Jon Geller, D.V.M.,, Dipl ABVP  
Ft. Collins, CO

Specialties: Canine and Feline Medicine

Interests: Urgent Care, Emergency care, critical care
Veterinary Emergency Hospital
970 484-8080
Ft. Collins, CO
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In the ER: A Unicorn's Journey

Nov 03, 2009 - 3 comments


Frank loved to eat things. As a stout one-year old Lab, eating is what he lived for. Living with a family that included 6 yr old quadruplets supplied him with plenty of objects of his desire. His family reported finding lost clothing, toys and other random items in his stool.  Frank avoided any serious issues with his indiscriminate eating habits until one night last month, when Frank decided to swallow a Beanie Baby unicorn, whole.
After vomiting for 24 hours, and losing his famous appetite, Frank’s owners knew something was wrong. X-Rays at our emergency hospital showed a strange bulge in his intestine, with a triangular object encircling it. Large pockets of gas upstream from the blockage confirmed that he had a surgical problem, and off to surgery he went.
Our emergency veterinarians opened a piece of Frank’s intestines up, and  found the Beanie Baby unicorn without even a tooth mark on it. Frank must have wolfed it down as if it was a cocktail mini-hot dog. Wrapped around the unicorn, perhaps substituting for a piece of bacon, was a rubber band, which is what showed up as a triangle on the XRays.
Frank had about a foot of devitalized intestines removed, and then the remaining ends were sutured back together, and he was closed up. The next day, as Frank recovered from his surgery, we discussed strategies for preventing future recurrences.
“ How about a cage muzzle?” I suggested, and the owner agreed it would be a good idea, considering the chaos that usually ruled at his house. With five children running around with the Frankster, the availability of a pair of stray socks, underwear or even another Beanie Baby, was inevitable. Frank went home the next day with his owner, the intact Beanie Baby cutely enclosed in a plastic baggie, perhaps destined to be displayed on the fireplace mantle.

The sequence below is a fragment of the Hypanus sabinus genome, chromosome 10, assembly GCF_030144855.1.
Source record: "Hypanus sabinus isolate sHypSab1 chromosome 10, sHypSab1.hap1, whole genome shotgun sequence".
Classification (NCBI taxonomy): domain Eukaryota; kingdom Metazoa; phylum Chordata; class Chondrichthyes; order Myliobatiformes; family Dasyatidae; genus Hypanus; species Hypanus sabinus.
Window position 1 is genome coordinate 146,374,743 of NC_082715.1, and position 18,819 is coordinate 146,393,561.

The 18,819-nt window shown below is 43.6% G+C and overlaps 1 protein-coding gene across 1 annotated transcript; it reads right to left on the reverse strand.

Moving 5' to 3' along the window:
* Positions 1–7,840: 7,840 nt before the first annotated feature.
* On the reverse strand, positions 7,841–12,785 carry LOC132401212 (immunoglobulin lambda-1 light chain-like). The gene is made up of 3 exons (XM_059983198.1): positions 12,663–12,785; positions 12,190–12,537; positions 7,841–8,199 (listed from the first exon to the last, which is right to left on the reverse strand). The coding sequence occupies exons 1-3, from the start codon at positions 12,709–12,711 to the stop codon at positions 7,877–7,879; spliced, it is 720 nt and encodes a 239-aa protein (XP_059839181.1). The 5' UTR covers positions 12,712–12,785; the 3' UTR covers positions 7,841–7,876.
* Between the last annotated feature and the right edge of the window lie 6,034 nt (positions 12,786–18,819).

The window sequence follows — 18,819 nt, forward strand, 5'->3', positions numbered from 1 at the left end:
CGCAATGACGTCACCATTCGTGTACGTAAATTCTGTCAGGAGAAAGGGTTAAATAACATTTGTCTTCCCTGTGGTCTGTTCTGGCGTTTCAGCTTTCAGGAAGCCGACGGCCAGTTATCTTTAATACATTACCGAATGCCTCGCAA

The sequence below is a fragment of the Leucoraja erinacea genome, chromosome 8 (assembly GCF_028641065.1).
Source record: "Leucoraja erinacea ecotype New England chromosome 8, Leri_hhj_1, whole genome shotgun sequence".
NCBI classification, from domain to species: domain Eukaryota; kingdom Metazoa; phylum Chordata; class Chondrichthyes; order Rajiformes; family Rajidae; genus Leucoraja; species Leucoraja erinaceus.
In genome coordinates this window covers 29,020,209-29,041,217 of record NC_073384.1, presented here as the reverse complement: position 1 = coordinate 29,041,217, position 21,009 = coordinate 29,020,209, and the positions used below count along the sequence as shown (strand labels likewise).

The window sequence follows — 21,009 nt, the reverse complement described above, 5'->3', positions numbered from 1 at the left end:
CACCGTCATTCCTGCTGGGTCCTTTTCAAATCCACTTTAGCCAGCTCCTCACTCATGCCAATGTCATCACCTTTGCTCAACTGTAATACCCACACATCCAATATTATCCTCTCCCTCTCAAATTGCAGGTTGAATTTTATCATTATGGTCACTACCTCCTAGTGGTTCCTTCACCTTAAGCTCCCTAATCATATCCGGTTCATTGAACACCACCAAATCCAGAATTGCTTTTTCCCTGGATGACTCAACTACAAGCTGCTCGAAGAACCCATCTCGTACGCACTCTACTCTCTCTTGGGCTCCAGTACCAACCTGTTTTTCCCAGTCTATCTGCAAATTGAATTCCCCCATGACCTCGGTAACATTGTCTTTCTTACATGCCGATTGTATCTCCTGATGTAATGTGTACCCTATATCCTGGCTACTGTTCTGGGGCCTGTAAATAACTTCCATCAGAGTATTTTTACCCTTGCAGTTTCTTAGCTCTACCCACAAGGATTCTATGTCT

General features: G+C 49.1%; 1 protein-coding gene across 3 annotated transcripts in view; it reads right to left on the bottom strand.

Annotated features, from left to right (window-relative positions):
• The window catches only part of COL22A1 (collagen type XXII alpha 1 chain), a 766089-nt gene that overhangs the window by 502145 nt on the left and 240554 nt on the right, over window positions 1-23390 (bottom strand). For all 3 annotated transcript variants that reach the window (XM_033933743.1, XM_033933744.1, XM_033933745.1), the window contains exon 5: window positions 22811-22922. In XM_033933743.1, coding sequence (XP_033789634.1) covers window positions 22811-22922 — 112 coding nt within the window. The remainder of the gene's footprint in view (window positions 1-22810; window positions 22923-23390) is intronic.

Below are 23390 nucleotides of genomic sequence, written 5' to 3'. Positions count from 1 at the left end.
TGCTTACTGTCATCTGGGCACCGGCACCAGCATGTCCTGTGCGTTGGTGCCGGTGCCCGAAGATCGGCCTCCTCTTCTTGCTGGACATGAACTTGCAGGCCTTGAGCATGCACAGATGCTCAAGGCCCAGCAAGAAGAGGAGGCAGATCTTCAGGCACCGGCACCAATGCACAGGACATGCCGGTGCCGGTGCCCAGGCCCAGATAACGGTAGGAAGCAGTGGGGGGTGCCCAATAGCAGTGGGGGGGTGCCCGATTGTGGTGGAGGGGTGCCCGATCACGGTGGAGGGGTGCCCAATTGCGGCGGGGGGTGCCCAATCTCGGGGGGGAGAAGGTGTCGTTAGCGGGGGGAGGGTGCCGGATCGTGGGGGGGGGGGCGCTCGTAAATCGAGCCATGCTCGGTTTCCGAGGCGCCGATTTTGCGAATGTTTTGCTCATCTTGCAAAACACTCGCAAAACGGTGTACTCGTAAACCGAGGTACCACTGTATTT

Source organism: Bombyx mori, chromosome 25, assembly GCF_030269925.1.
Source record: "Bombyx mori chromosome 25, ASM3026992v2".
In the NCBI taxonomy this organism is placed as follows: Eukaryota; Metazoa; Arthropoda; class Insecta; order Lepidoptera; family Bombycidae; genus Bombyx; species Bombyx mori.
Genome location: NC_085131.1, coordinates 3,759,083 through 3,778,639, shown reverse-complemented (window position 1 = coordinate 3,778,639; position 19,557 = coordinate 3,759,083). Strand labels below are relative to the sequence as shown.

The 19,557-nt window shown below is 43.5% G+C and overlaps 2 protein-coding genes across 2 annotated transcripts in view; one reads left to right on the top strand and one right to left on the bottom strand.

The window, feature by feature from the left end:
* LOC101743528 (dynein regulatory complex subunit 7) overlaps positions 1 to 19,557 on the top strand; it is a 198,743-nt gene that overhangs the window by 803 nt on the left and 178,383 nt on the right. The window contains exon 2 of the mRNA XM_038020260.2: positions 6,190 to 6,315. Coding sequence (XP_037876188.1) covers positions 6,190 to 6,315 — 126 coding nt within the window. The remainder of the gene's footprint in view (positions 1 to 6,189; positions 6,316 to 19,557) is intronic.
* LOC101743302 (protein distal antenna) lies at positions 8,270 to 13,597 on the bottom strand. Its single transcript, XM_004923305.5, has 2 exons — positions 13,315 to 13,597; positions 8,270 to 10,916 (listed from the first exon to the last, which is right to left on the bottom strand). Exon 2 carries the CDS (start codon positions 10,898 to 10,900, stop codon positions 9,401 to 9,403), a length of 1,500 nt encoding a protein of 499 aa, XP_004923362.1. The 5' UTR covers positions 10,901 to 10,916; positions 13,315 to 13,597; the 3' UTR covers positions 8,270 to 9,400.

We did not expect to see Frank back at our hospital, but one week later he was sick again. He was lethargic and not eating, and one look into his eyes would tell you he was not feeling well. He was clearly, please excuse the expression, “sick as a dog.” Repeat X-Rays were suspicious for another blockage, and ultrasound confirmed it the next day. Frank went back to surgery at his regular veterinarian’s clinic, where a large wad of impacted grass, as well as more intestine, was removed. Apparently, he had been grazing in the yard, despite the cage muzzle.
Hopefully, we have seen the last of Frank. He doesn’t have much in the way of intestines to spare. Every time a dog undergoes repeat surgery, adhesions can form on the surface of their intestines, causing them to stick together. Any previous surgery site can shrink down into a stricture, creating the risk of future blockages. Frank’s family will have to be diligent about keeping his cage muzzle on, and ensure that all he eats is dog food. This should help guarantee that the family’s remaining Beanie Bay collection remains intact. Maybe Frank’s owners could sell it to cover some veterinary bills.

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by ginger899, Nov 03, 2009
I didn't know eating grass could be so dangerous! My dog occasionally chomps on a bit of soft grass (she seems to choose the soft new growth) I let her because I thought a little grass wouldn't harm her, she might even feel she needs it...?

Eating grass is considered a normal behavior in dogs, and usually would not be dangerous. In Frank's case, his intestines were already compromised, so it became a problem. By the way, numerous scientific studies have failed to confirm a reason that dogs eat grass, so assume they just like to do it!

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by Tammy2009, Nov 03, 2009
I have a similar problem with my 3 year old maine coon cross (The one in my picture).  He eats everything off the floor!!  Fingernail clippings, fluff, garbage everything.  

Normally he only gets loose stools from it but yesterday he had liquid stools, vomiting (hairball, food and grass) and excessive drooling and quiet.  Almost took him in but he started to improve and was bad to normal within an hour of me noticing the symptoms.  When I woke up he was covering in loose stools (obviously stepped on it in the litterbox, plus on the back of his legs, bum and tail) and his mane was soaked from the drooling.  He was outside before I woke up since my mom was up.  Plus he is leashed and possibility to get into any neighbours poision or anything.

He is very mad that the grass is dead now, both of my cats graze on it in the summer (Boomer was "taught" by my older cat).  So I'm thinking the drooling was because of the possible endotoxins present from high funal levels (we have problems with mushrooms every year, even when it's not that wet).  

However, there is no such thing as a cage muzzle for a cat (unforunately!), so the best I can do now is watch him from the window and interrupt his dining on the grass.  

Animals are so much work!  They are lucky they are so cute.  

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